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Dr. Samira Mubareka named Applied Public Health Chair – Sunnybrook Research Institute

March 29, 2024

Dr. Samira Mubareka, infectious disease physician, medical microbiologist and scientist at Sunnybrook, has received an Applied Public Health Chair, co-funded by the Canadian Institutes of Health Research (CIHR) and the Public Health Agency of Canada (PHAC). …”


“… The focus of Dr. Mubareka’s Chair is to use a One Health approach that examines the interconnections between humans, animals and their environment in order to develop adaptive and innovative approaches to prevent zoonotic pathogen spillover between species. This builds on collaborative research with wildlife disease ecologists, computational biologists, epidemiologists, virologists, and many other colleagues in human and animal health.


The honour highlights Dr. Mubareka’s ongoing leadership in One Health, pandemic response, and surveillance of viral zoonoses like SARS-CoV-2. In the past few years, she has chaired the Royal Society of Canada’s COVID-19 Task Force’s One Health Working Group, and collaboratively co-founded a multidisciplinary research collective, the Wildlife Emerging Pathogen Initiative (Wild EPI). In the early days of the COVID-19 pandemic, Dr. Mubareka and colleagues isolated the SARS-CoV-2 virus in a Level 3 containment facility, which helped researchers in Canada develop better diagnostic testing, treatments and vaccines and gain a better understanding of SARS-CoV-2 biology. Dr. Mubareka will continue working with the Royal Society of Canada and other key partners on knowledge mobilization around One Health.  …”

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Infectious Disease Expert, Dr. Jonna Mazet Talks Emerging Health Threats at Sonenshine Lecture | Old Dominion University (

March 28, 2024

“… Dr. Mazet’s spoke to ODU students and faculty at her first lecture. The topic of her talk was on “Using One Health to Rank the Risk of Spillovers & Pandemic Potential for Novel Viruses.” Her talk centered around utilizing a One Health approach to emerging health threats including newly appeared or previously viral diseases that are increasing in incidence. She gave examples of various activities that occurred during the COVID-19 global pandemic but concluded with the observation that we have changed nothing to prevent or address things that could be applied to the next pandemic. Students and faculty asked questions at the completion of her talk and Dr. Mazet carefully and thoughtfully answered each and every question posed. Throughout the course of her visit on campus, Dr. Mazet also met with many graduate students. “She provided some excellent mentoring during her talks with the many graduate students interested in One Health in the Department,” said Holly Gaff, chair of ODU’s Department of Biological Sciences. …”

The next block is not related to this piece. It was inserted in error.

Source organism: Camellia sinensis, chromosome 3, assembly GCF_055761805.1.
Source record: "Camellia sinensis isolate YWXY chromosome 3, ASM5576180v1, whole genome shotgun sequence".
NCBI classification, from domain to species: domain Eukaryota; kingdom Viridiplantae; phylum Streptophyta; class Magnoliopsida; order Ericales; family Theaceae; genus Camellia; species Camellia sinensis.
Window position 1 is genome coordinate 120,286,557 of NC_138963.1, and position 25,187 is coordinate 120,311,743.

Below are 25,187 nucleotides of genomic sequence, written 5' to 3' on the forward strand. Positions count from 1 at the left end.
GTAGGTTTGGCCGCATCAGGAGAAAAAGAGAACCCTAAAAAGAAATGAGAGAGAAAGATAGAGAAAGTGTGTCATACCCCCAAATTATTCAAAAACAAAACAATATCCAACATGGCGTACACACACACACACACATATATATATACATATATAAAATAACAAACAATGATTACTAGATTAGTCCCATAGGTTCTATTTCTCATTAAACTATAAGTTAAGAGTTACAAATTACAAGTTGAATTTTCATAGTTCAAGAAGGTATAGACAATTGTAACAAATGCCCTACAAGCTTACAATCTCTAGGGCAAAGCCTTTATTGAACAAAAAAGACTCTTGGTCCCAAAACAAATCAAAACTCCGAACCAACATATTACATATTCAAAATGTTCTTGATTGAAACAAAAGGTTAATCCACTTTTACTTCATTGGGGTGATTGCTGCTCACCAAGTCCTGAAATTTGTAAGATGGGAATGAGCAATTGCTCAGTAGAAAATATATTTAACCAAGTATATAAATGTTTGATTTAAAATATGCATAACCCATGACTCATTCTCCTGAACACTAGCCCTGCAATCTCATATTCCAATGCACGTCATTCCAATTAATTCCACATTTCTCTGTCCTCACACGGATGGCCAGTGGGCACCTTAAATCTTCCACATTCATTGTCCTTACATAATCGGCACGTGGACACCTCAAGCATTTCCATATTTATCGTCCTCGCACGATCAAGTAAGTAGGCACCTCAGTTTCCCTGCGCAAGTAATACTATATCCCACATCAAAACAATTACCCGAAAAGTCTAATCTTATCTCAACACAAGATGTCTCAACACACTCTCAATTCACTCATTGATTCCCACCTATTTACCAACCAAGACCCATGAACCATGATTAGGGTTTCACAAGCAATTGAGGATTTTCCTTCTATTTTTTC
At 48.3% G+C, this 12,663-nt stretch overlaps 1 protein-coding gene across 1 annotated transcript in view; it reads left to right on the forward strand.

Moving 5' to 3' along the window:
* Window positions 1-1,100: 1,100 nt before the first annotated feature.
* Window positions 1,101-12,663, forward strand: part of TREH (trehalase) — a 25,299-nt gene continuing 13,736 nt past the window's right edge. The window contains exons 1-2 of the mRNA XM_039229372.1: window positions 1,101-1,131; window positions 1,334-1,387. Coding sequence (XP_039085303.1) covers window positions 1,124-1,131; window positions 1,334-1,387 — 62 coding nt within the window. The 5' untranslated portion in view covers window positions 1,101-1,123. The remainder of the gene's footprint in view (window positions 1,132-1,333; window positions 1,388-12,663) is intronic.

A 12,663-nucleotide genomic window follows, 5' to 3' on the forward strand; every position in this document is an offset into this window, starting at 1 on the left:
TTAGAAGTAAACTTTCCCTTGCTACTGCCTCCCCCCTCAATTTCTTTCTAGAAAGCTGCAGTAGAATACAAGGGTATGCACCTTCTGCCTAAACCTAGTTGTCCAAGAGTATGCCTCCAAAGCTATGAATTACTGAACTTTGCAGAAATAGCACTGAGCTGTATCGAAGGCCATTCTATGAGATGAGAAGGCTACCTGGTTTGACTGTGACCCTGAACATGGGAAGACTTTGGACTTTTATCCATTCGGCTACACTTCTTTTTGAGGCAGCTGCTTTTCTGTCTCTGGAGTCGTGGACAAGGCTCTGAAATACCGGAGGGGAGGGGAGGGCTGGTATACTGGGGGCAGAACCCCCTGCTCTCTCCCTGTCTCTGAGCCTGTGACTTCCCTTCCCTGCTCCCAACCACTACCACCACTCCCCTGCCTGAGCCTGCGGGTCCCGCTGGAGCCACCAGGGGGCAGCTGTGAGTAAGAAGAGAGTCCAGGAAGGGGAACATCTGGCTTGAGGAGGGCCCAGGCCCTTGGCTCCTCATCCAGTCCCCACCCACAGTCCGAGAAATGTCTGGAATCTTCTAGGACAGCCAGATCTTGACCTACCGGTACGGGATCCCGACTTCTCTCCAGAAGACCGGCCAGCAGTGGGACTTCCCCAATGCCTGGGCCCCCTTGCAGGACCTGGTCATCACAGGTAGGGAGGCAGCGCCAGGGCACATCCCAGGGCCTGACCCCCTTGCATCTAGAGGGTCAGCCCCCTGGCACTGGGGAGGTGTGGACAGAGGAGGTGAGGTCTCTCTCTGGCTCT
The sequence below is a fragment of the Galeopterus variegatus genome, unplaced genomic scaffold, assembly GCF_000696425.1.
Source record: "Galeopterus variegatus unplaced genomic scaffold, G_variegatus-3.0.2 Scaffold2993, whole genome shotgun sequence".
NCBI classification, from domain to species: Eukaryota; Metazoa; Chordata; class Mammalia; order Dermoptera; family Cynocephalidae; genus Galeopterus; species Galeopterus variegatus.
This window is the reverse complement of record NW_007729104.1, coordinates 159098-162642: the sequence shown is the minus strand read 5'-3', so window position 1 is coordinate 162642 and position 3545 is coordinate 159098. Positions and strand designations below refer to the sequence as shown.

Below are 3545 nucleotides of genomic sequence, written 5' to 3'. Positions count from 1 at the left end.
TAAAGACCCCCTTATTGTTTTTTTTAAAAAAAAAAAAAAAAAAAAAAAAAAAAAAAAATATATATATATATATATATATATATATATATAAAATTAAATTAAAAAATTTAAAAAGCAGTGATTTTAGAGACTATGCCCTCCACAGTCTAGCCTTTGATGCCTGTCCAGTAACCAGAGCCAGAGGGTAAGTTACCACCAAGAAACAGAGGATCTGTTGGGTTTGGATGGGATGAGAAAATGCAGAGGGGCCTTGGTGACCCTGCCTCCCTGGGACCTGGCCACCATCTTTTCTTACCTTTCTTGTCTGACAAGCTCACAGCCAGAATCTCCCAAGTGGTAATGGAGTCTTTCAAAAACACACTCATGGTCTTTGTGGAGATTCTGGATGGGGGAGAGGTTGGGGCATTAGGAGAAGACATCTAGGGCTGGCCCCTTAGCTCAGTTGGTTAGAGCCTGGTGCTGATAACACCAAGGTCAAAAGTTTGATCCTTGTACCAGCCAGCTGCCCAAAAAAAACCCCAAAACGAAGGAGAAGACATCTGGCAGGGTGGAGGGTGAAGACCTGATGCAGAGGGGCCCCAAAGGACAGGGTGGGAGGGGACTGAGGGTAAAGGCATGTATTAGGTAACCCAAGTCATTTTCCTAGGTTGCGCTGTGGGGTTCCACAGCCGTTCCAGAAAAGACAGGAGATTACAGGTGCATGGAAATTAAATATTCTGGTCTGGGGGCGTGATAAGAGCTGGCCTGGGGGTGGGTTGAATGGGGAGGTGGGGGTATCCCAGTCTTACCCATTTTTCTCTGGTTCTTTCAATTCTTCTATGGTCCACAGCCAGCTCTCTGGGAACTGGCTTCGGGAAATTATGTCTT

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Where should “Humans” be in “One Health”? Lessons from COVID-19 for One Health | Globalization and Health | Full Text (

March 26, 2024


The culling of animals that are infected, or suspected to be infected, with COVID-19 has fuelled outcry. What might have contributed to the ongoing debates and discussions about animal rights protection amid global health crises is the lack of a unified understanding and internationally agreed-upon definition of “One Health”. The term One Health is often utilised to describe the imperative to protect the health of humans, animals, and plants, along with the overarching ecosystem in an increasingly connected and globalized world. However, to date, there is a dearth of research on how to balance public health decisions that could impact all key stakeholders under the umbrella of One Health, particularly in contexts where human suffering has been immense. To shed light on the issue, this paper discusses whether One Health means “human-centred connected health” in a largely human-dominated planet, particularly amid crises like COVID-19. The insights of this study could help policymakers make more informed decisions that could effectively and efficiently protect human health while balancing the health and well-being of the rest of the inhabitants of our shared planet Earth.

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The Pandemic Agreement Draft: Will It Fully Embrace One Health? – Impakter

March 25, 2024

Animal health, biodiversity, ecological, environmental and plant health are key to addressing existing and future infectious disease risks